Ride-hailing services like Uber and Lyft, which have grown dramatically since the recession, may also play a role. While transit systems and ride-hailing companies have formed partnerships in some places to boost usage, multiple national studies suggest that ride-hailing also is competing with transit in many places. For example, a recent survey by the Metropolitan Area Planning Council in Boston found that 42% of the region's ride-hailing trips would have been replaced by transit if ride-hailing was not available.
Impact on revenues
Lower ridership puts pressure on local governments to raise fares, find other revenue sources, or cut services. Between 2014 and 2016, the last year for which data is available, all five of Wisconsin's largest transit systems lost fare revenue, as shown on page two.
Increased local funding, primarily through property taxes, appears to be one way transit systems have avoided service cuts and actually increased service. Between 2014 and 2016, four of the five largest transit systems in Wisconsin increased local revenue for transit, including a nearly 50% increase for the Milwaukee County Transit System. Fares have increased in some communities as well.
Less service still = fewer riders
If ridership is down, why not cut services? Both past experience and research suggest cutting services likely would create a downward spiral.
Between 2000 and 2010, the Milwaukee County Transit System cut routes and service frequency. As a result, the transit system's total ser-vice (vehicle miles traveled) drop-ped 21.2%, from 22.2 million miles to 17.5 million. While other factors may·have contributed, ridership decreased 29.4%, from 52.9 million rides to 37.5 million.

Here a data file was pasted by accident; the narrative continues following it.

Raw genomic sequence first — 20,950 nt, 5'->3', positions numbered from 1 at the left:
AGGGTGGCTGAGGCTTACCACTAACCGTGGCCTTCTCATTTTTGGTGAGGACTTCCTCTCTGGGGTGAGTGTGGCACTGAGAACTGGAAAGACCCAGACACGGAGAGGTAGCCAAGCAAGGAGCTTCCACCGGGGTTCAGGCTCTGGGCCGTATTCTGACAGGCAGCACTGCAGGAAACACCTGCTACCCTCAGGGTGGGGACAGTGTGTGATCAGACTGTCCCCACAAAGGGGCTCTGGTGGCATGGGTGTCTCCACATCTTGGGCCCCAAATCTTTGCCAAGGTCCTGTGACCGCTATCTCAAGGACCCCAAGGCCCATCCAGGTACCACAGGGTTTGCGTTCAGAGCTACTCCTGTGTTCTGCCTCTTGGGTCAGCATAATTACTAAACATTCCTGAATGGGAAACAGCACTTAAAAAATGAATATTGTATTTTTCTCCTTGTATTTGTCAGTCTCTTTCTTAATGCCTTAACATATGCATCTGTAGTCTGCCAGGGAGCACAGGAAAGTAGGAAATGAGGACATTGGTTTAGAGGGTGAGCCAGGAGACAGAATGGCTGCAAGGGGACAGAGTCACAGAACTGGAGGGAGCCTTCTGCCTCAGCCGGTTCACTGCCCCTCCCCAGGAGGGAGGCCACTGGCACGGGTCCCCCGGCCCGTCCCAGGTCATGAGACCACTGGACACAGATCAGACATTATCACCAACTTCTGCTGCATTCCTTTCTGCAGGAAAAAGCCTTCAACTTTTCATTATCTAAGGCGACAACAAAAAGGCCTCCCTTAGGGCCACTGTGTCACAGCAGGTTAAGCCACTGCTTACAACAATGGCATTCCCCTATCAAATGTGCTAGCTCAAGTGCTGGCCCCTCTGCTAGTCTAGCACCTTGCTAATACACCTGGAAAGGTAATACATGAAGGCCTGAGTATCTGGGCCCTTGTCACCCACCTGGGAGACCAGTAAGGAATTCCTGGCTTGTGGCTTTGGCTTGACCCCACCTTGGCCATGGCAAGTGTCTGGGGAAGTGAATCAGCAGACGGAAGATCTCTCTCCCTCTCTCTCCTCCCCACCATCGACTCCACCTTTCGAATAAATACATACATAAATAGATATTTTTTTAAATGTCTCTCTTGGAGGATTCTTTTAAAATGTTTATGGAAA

Academic research also has found similar links. A recent study of the 25 largest transit systems in the U.S. and Canada found service levels and car ownership are the strongest determinants of transit ridership.
_ Economic ups and downs often result in fluctuations in transit ridership. While increasing transit service may not always lead to increased ridership, service cuts often bring about ridership declines.
It is surprising and encouraging that four of the state's five largest transit systems were able to add local revenue and all five increased service levels as fare revenues declined in recent years. Whether these trends will continue is uncertain, but the stakes are high given that service cuts may further reduce ridership.
Local governments turn to "wheel taxes" as other revenues lag
Inrecent years, Wisconsin has seen a sudden increase in local governments.establishing new vehicle registration fees. A local vehicle registration fee-otherwise known as a "wheel tax "-is an annual charge in addition to the state $75 registration fee for most vehicles. State law requires local governments to use the funding for local transportation costs.
For more than a half-century, Wisconsin law has given municipalities and counties the option to impose a vehicle registration fee, also known as a "wheel tax."
Until 2011, only four communities had such a tax in place. By the end of 20 17, however, the list of communities that had adopted the tax had grown to 27; from 2011 to 2017, wheel tax revenues nearly tripled from $7.1 million to $20.7 million.
Although wheel taxes remain comparatively rare-only a small fraction of the state's 72 counties and 600 cities and villages have one-their sudden growth raises a question: Why have so many local governments in Wisconsin turned to this previously little-used device? While individual reasons may vary, a look at state and local transportation funding as well as a survey of local road conditions offers some clues.